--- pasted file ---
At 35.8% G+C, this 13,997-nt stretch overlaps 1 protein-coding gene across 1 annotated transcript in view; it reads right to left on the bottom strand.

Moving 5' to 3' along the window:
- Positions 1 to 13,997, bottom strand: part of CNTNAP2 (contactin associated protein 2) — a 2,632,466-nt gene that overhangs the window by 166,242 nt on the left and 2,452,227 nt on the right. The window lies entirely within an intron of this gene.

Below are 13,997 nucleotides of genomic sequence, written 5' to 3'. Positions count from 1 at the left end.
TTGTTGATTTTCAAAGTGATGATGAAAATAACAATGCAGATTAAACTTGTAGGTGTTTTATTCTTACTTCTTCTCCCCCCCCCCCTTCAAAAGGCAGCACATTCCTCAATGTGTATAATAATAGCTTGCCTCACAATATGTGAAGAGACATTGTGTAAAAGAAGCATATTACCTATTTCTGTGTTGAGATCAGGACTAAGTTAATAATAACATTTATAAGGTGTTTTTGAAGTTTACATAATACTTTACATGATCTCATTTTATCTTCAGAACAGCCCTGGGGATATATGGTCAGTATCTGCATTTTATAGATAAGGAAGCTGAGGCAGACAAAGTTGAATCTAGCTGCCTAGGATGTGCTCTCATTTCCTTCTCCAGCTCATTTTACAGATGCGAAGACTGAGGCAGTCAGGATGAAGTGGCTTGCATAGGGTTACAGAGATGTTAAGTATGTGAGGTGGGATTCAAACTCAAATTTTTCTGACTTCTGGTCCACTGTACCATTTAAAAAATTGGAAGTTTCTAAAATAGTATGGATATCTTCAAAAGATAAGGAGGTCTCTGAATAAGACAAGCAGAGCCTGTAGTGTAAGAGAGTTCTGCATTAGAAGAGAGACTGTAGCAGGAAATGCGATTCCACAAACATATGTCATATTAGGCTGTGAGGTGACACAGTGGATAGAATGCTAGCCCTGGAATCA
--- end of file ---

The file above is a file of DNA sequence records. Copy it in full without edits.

At 35.8% G+C, this 13,997-nt stretch overlaps 1 protein-coding gene across 1 annotated transcript in view; it reads right to left on the bottom strand.

Moving 5' to 3' along the window:
- Positions 1 to 13,997, bottom strand: part of CNTNAP2 (contactin associated protein 2) — a 2,632,466-nt gene that overhangs the window by 166,242 nt on the left and 2,452,227 nt on the right. The window lies entirely within an intron of this gene.

Below are 13,997 nucleotides of genomic sequence, written 5' to 3'. Positions count from 1 at the left end.
TTGTTGATTTTCAAAGTGATGATGAAAATAACAATGCAGATTAAACTTGTAGGTGTTTTATTCTTACTTCTTCTCCCCCCCCCCCTTCAAAAGGCAGCACATTCCTCAATGTGTATAATAATAGCTTGCCTCACAATATGTGAAGAGACATTGTGTAAAAGAAGCATATTACCTATTTCTGTGTTGAGATCAGGACTAAGTTAATAATAACATTTATAAGGTGTTTTTGAAGTTTACATAATACTTTACATGATCTCATTTTATCTTCAGAACAGCCCTGGGGATATATGGTCAGTATCTGCATTTTATAGATAAGGAAGCTGAGGCAGACAAAGTTGAATCTAGCTGCCTAGGATGTGCTCTCATTTCCTTCTCCAGCTCATTTTACAGATGCGAAGACTGAGGCAGTCAGGATGAAGTGGCTTGCATAGGGTTACAGAGATGTTAAGTATGTGAGGTGGGATTCAAACTCAAATTTTTCTGACTTCTGGTCCACTGTACCATTTAAAAAATTGGAAGTTTCTAAAATAGTATGGATATCTTCAAAAGATAAGGAGGTCTCTGAATAAGACAAGCAGAGCCTGTAGTGTAAGAGAGTTCTGCATTAGAAGAGAGACTGTAGCAGGAAATGCGATTCCACAAACATATGTCATATTAGGCTGTGAGGTGACACAGTGGATAGAATGCTAGCCCTGGAATCA